We use correlation to help understand what drives employee satisfaction or employee engagement within organizations. The same technique can also be used for customer satisfaction or other types of surveys as well.

Correlation is a statistic that measures the linear relationship between two variables (for our purposes, survey items). The values for correlations are known as

This screen shot (see below) of the output from our Correlation Engine shows how you might use correlation for an employee satisfaction survey. You can select any Likert rating scale item (e.g. 5-point rating) from your survey and view all the statistically significant correlations with that item. In this example, we are looking at the survey questions that are most correlated with overall employee satisfaction.

From a statistical perspective, we have to make one disclaimer. Correlation cannot determine cause and effect. Strictly speaking, correlation can only indicate the strength of the statistical relationship between two survey questions. It cannot indicate which of those items is influencing the other item. (And in some cases, there could even be a third, unmeasured factor that is the real cause of the observed correlation between two survey items.) For example, take the item related to job stress and anxiety. There is no way to say for sure that employee satisfaction is a result of low stress, or the other way around - that low stress is a result of employee satisfaction. If you are feeling brave and you want to better understand correlation and causation, see Wikipedia's synopsis. Within the context of an employee satisfaction survey or an employee engagement survey, we take a more |

Statistical Significance (p-level) and Number of Respondents ("n")

When you look at correlations, you will usually see something like the following in a footnote somewhere:

Correlations (r) significant at p < 0.05. This is a customary indication of the likelihood that the observed correlations are a result of chance. For our purposes, we have set this probability (p) threshold to be no more than 0.05 or 5%. There is less than a 5% likelihood that the correlations listed here are a result of chance.Whenever you view correlations, it is important to look for this p-level. You don't need to understand more about it than is explained here. Just know that "p < 0.05" is the most common standard threshold for statistical significance.

"n" indicates the total number of respondents. This is important for statistical significance because when you have a large n, a smaller correlation can still be statistically significant. Conversely, with a small n, you need a much larger correlation for statistical significance. If you are looking at two sets of correlations that have very different numbers of respondents, you can NOT compare the correlation coefficients from each list to one another. You need to look at each list independently and draw conclusions only within each list.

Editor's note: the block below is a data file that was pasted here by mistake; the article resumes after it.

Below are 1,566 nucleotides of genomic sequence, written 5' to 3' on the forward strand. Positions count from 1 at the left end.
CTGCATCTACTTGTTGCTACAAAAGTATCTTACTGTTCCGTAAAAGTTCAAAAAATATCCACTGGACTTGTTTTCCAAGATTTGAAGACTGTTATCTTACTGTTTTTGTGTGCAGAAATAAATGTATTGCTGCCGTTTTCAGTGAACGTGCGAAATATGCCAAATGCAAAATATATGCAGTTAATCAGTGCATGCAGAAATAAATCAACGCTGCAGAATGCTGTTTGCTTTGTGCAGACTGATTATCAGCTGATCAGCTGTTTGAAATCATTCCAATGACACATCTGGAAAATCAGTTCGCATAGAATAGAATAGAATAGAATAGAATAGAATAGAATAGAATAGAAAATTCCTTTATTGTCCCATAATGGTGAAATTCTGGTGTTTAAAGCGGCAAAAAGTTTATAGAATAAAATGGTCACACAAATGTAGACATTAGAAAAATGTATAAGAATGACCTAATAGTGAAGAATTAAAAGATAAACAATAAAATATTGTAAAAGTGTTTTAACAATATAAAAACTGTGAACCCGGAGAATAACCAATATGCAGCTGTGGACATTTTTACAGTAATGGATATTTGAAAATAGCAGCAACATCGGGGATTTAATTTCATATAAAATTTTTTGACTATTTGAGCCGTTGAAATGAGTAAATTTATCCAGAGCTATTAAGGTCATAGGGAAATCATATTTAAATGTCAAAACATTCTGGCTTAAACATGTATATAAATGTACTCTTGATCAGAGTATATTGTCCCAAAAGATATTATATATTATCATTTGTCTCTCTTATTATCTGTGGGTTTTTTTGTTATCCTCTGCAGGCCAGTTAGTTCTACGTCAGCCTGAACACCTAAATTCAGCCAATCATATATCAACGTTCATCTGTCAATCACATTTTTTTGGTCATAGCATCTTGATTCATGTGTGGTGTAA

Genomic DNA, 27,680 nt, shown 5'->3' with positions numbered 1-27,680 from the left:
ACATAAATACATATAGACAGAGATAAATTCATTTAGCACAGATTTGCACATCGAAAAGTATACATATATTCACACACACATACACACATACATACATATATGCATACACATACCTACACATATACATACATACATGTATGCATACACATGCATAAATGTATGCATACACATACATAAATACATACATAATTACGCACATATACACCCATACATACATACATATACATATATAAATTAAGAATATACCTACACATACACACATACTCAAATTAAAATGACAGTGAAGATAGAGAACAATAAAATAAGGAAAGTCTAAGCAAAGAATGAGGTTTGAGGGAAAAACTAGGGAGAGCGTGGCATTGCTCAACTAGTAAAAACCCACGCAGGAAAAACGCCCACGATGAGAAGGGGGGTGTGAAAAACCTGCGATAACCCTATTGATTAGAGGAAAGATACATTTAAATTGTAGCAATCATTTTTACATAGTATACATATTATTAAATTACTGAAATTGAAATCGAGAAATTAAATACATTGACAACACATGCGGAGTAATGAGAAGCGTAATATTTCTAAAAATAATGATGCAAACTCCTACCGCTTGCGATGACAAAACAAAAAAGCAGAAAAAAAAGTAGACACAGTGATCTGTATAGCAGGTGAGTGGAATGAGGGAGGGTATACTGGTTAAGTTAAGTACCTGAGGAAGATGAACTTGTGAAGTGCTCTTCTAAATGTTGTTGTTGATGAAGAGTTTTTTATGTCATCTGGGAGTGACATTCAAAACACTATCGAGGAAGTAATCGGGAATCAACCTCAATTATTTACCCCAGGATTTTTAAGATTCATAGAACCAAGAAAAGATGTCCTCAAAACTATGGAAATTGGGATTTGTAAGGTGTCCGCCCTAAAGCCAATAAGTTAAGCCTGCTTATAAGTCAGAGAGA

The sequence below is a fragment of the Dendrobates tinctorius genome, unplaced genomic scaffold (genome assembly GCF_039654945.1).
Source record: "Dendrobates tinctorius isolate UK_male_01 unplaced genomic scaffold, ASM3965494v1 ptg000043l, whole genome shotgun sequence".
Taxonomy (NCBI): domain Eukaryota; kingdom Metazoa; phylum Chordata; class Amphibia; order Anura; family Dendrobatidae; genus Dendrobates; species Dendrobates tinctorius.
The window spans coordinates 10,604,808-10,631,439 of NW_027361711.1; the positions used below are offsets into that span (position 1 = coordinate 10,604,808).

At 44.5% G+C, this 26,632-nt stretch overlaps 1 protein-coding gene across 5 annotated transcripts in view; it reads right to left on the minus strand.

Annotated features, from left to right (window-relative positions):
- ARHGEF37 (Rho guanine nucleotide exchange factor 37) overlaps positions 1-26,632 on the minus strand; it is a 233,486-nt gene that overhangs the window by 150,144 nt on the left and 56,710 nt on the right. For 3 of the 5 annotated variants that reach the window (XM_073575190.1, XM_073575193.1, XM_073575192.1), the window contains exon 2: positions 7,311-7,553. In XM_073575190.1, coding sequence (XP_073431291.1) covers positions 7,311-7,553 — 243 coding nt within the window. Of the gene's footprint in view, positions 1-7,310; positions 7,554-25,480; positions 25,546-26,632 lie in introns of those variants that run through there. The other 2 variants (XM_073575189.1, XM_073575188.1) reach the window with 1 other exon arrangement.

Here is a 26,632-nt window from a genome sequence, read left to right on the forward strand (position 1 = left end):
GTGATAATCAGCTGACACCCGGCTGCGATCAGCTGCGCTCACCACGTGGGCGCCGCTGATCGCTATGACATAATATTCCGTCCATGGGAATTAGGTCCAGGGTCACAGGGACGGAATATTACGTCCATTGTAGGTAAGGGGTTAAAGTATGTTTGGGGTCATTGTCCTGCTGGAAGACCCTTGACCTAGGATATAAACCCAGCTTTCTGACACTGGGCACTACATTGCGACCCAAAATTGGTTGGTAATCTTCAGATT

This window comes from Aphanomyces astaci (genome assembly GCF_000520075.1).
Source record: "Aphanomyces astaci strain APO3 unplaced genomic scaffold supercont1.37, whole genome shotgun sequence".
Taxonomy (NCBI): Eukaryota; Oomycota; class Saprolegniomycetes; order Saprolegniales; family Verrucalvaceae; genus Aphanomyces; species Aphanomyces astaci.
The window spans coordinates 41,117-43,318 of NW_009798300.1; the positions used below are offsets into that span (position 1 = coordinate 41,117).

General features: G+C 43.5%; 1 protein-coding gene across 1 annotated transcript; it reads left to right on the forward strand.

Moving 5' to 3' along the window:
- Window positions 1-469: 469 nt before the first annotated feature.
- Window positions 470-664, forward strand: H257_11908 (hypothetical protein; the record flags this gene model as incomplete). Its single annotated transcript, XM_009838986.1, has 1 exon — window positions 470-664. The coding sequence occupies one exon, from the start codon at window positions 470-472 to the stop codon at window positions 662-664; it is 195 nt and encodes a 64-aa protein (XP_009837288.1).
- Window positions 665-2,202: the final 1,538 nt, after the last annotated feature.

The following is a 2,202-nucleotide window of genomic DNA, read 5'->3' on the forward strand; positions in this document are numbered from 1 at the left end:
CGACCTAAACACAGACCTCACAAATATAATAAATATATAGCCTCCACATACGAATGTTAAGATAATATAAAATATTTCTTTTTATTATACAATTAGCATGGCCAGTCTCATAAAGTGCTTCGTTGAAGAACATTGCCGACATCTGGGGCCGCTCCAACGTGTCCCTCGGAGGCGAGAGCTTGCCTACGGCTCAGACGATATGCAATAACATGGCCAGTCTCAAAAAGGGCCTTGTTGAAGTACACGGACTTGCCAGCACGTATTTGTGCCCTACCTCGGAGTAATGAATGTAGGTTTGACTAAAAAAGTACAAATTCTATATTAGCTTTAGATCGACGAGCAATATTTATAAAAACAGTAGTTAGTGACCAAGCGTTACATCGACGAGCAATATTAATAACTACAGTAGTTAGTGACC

In the example above, the correlations are pretty close to one another in value. Notice in the example below how there are bigger gaps between the correlations. When you see a couple of items at the top with much higher coefficients (r) than the others and then a big drop in r for the following items, focus your attention more on those top items. If you have several items that are close to one another, you should still start at the top of the list, but give more equal weight to the items that follow the top items. There is often a natural cut-off point somewhere in the list where you will see a big drop in r - use this as a logical point to limit your analysis.

In this second example, there is a big gap after the first item, so we might conclude that the number one factor that determines whether people are satisfied with their supervisor is competence. We would also want to look at the second and third items since these are still strong correlations and provide useful additional information. In fact, we would probably want to consider all the items down to the next big drop in r where it goes from 0.57 to 0.50. At this point, we have about as many items as we can deal with - the remaining items are still of interest, but should not be focused on too closely.

The most common way that correlation is used in most surveys is to find out what matters most to people by correlating survey items with some measure of overall satisfaction. As you've seen in the examples above, this is a technique that you can safely use without worrying about all the technical stuff. We filter out all the noise and just show you those correlations that are statistically significant. You just start at the top of the list to see what matters most. (Remember to also look at the bottom of the list - high negative correlations, while less common, are just as important as high positive correlations. A negative correlation indicates an inverse relationship between items.)

More on using correlations to measure employee satisfaction